West Wales News Review — analysis with a sustainability slant

The Middleton Legacy: revitalised for the 21st century

Plants at the National Botanic Gardens, Llanarthne, are vital sources of foods, medicines and materials in our resource-challenged future, explained Simon Goodenough, curator of horticulture at the gardens, to members of Transition Town Llandeilo at their annual meeting on March 12th.

Plans for the 560-acre Middleton estate include recreating a lake of one and a quarter square miles and using it for fish farming. First, 360,000 cubic metres of silt would have to be removed, and kept on the estate as taking it away would be prohibited.

Planting ‘woodlands of the world’, with tree species from around the world including Wales, is another venture, adding to the over 8,000 plant varieties already in the gardens. The woodlands, currently extending to nearly 55 acres, would be coppiced, and a farmhouse on the estate could become a centre for woodland management courses. The woodland planting programme is funded until 2018-19, and has the potential to create jobs in woodland management. A charcoal burning project using hornbeam is planned, and funds permitting, a water mill will be rebuilt for generation of electricity using water power, and also to power a sawmill.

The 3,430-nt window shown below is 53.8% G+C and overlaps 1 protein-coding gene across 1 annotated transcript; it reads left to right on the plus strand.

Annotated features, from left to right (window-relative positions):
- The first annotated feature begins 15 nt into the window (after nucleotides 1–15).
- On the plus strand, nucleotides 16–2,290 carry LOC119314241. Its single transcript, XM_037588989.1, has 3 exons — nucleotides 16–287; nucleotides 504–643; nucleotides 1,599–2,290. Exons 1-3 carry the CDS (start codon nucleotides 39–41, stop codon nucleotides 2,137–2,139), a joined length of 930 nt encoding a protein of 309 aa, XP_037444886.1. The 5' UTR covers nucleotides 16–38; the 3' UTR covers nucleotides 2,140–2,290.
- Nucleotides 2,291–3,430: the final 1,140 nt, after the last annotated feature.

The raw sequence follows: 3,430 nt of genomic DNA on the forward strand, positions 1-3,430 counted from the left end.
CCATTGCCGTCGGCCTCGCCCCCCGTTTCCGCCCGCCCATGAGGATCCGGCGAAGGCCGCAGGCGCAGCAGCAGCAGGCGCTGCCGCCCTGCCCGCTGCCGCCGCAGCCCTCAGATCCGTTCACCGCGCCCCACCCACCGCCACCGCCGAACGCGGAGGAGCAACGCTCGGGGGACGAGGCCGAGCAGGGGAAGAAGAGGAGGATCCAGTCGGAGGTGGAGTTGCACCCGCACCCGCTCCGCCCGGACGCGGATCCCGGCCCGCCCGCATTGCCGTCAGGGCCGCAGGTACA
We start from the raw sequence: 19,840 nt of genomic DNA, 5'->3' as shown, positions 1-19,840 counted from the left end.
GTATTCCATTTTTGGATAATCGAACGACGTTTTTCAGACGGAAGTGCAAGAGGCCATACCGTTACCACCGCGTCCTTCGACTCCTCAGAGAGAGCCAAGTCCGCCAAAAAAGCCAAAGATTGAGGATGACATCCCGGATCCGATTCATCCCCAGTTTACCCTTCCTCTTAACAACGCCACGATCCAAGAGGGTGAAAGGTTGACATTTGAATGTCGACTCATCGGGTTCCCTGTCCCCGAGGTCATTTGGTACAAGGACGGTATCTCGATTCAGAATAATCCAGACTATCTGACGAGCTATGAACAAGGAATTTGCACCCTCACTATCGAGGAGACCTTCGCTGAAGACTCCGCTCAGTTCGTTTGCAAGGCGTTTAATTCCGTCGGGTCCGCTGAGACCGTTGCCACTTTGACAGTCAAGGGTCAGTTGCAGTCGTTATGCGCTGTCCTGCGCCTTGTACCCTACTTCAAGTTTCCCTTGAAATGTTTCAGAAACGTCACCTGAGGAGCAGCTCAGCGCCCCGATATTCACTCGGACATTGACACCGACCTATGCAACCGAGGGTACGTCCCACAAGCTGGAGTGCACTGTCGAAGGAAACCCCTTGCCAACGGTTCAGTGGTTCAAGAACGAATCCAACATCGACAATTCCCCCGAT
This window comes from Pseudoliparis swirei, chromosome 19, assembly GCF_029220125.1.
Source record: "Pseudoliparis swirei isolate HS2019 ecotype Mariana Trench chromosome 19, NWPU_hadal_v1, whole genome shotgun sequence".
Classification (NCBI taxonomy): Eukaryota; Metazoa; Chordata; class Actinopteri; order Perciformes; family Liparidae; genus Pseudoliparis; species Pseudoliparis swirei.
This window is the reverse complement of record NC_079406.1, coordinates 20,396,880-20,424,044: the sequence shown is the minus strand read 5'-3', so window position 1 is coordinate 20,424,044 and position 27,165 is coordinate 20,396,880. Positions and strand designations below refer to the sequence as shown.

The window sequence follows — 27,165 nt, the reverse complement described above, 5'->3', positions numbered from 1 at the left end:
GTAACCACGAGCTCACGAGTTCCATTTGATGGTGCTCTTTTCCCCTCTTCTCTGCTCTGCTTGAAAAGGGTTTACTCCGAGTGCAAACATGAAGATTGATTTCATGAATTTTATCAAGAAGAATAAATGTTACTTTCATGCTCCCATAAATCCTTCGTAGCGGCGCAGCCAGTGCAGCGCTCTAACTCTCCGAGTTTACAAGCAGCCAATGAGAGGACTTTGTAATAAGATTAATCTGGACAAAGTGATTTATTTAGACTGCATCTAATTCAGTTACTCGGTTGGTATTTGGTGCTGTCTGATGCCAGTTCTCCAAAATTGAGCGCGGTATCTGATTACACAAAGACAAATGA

A trial planting of long-strawed wheat for thatching is involving the gardens in agriculture, and several ventures relevant to horticulture include bee-keeping, planting for pollination, and a new orchard to comprise local varieties of apple, pear and plum. “There are 43 Welsh varieties of apple tree that we know of,” said Mr Goodenough, “many of them growing cider apples”. So far 38 of these varieties are in the gardens.

“Economic botany” is how Mr Goodenough describes the many enterprises taking shape on the estate, which is its heyday in the 18th and early 19th centuries was an important local employer. In the 21st century, the expertise gained from the trials has the potential to spread internationally and certainly all over Wales.

The one-year-old ‘Growing the Future / Tyfu’r Dyfodol’ project, led by Andrea Powell, is part of the ‘Economic Botany’ stream of activities. “The idea is to help people grow their own food,” Ms Powell told Transition Town Llandeilo members. “We have plans to build two classrooms, and have use of a one-acre field, where we have planted a forest garden and a fruit hedge. We are developing links with groups all over Wales, and hopefully will be training more people able to visit groups and give food-growing advice.”

Transition Town Llandeilo are now the guardians of an apple tree native to Wales, kindly given by Ms Powell and Mr Goodenough –perhaps the start of a cider apple orchard!

by Pat Dodd Racher


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